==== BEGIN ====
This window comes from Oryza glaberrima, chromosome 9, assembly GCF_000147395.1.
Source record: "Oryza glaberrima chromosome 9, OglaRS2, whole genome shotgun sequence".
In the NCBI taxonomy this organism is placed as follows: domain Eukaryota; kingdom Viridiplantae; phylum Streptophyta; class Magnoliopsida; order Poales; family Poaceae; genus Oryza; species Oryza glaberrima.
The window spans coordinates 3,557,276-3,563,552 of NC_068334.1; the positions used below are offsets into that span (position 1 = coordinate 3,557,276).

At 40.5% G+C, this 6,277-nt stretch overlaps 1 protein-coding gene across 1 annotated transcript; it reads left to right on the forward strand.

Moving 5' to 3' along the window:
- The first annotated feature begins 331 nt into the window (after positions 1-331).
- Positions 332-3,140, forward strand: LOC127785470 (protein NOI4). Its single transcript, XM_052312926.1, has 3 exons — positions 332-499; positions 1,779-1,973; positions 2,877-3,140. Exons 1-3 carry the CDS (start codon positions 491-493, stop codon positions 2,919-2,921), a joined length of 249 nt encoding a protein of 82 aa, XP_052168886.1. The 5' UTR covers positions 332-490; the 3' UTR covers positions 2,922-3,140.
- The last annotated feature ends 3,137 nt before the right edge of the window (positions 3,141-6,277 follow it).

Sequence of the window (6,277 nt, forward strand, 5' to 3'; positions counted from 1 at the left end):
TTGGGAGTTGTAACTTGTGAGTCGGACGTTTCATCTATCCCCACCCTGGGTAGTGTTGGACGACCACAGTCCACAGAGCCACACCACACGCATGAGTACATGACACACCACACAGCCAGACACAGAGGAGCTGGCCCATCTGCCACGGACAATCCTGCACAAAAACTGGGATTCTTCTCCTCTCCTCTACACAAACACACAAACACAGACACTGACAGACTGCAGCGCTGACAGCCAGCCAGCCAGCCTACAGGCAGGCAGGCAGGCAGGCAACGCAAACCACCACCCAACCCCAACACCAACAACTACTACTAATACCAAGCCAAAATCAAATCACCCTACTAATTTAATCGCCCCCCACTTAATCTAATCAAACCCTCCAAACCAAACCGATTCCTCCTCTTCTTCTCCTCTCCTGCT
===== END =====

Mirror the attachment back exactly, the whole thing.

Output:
This window comes from Oryza glaberrima, chromosome 9, assembly GCF_000147395.1.
Source record: "Oryza glaberrima chromosome 9, OglaRS2, whole genome shotgun sequence".
In the NCBI taxonomy this organism is placed as follows: domain Eukaryota; kingdom Viridiplantae; phylum Streptophyta; class Magnoliopsida; order Poales; family Poaceae; genus Oryza; species Oryza glaberrima.
The window spans coordinates 3,557,276-3,563,552 of NC_068334.1; the positions used below are offsets into that span (position 1 = coordinate 3,557,276).

At 40.5% G+C, this 6,277-nt stretch overlaps 1 protein-coding gene across 1 annotated transcript; it reads left to right on the forward strand.

Moving 5' to 3' along the window:
- The first annotated feature begins 331 nt into the window (after positions 1-331).
- Positions 332-3,140, forward strand: LOC127785470 (protein NOI4). Its single transcript, XM_052312926.1, has 3 exons — positions 332-499; positions 1,779-1,973; positions 2,877-3,140. Exons 1-3 carry the CDS (start codon positions 491-493, stop codon positions 2,919-2,921), a joined length of 249 nt encoding a protein of 82 aa, XP_052168886.1. The 5' UTR covers positions 332-490; the 3' UTR covers positions 2,922-3,140.
- The last annotated feature ends 3,137 nt before the right edge of the window (positions 3,141-6,277 follow it).

Sequence of the window (6,277 nt, forward strand, 5' to 3'; positions counted from 1 at the left end):
TTGGGAGTTGTAACTTGTGAGTCGGACGTTTCATCTATCCCCACCCTGGGTAGTGTTGGACGACCACAGTCCACAGAGCCACACCACACGCATGAGTACATGACACACCACACAGCCAGACACAGAGGAGCTGGCCCATCTGCCACGGACAATCCTGCACAAAAACTGGGATTCTTCTCCTCTCCTCTACACAAACACACAAACACAGACACTGACAGACTGCAGCGCTGACAGCCAGCCAGCCAGCCTACAGGCAGGCAGGCAGGCAGGCAACGCAAACCACCACCCAACCCCAACACCAACAACTACTACTAATACCAAGCCAAAATCAAATCACCCTACTAATTTAATCGCCCCCCACTTAATCTAATCAAACCCTCCAAACCAAACCGATTCCTCCTCTTCTTCTCCTCTCCTGCT